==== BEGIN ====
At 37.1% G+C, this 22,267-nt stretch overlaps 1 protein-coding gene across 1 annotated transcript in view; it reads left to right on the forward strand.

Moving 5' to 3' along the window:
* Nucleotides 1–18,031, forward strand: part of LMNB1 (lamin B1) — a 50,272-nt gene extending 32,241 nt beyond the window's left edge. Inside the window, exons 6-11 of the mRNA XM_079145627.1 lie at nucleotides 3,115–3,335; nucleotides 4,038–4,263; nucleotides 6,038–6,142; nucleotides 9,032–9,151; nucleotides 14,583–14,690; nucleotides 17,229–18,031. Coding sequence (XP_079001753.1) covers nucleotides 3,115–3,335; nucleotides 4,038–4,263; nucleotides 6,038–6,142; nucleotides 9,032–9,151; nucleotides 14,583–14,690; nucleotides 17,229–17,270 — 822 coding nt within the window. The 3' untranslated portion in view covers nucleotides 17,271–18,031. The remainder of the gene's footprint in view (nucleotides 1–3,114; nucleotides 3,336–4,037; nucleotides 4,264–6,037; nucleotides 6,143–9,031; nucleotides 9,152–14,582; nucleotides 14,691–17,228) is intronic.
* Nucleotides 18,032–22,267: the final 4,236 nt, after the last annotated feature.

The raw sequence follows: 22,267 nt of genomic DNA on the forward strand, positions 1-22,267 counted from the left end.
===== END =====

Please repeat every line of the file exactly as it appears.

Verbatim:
At 37.1% G+C, this 22,267-nt stretch overlaps 1 protein-coding gene across 1 annotated transcript in view; it reads left to right on the forward strand.

Moving 5' to 3' along the window:
* Nucleotides 1–18,031, forward strand: part of LMNB1 (lamin B1) — a 50,272-nt gene extending 32,241 nt beyond the window's left edge. Inside the window, exons 6-11 of the mRNA XM_079145627.1 lie at nucleotides 3,115–3,335; nucleotides 4,038–4,263; nucleotides 6,038–6,142; nucleotides 9,032–9,151; nucleotides 14,583–14,690; nucleotides 17,229–18,031. Coding sequence (XP_079001753.1) covers nucleotides 3,115–3,335; nucleotides 4,038–4,263; nucleotides 6,038–6,142; nucleotides 9,032–9,151; nucleotides 14,583–14,690; nucleotides 17,229–17,270 — 822 coding nt within the window. The 3' untranslated portion in view covers nucleotides 17,271–18,031. The remainder of the gene's footprint in view (nucleotides 1–3,114; nucleotides 3,336–4,037; nucleotides 4,264–6,037; nucleotides 6,143–9,031; nucleotides 9,152–14,582; nucleotides 14,691–17,228) is intronic.
* Nucleotides 18,032–22,267: the final 4,236 nt, after the last annotated feature.

The raw sequence follows: 22,267 nt of genomic DNA on the forward strand, positions 1-22,267 counted from the left end.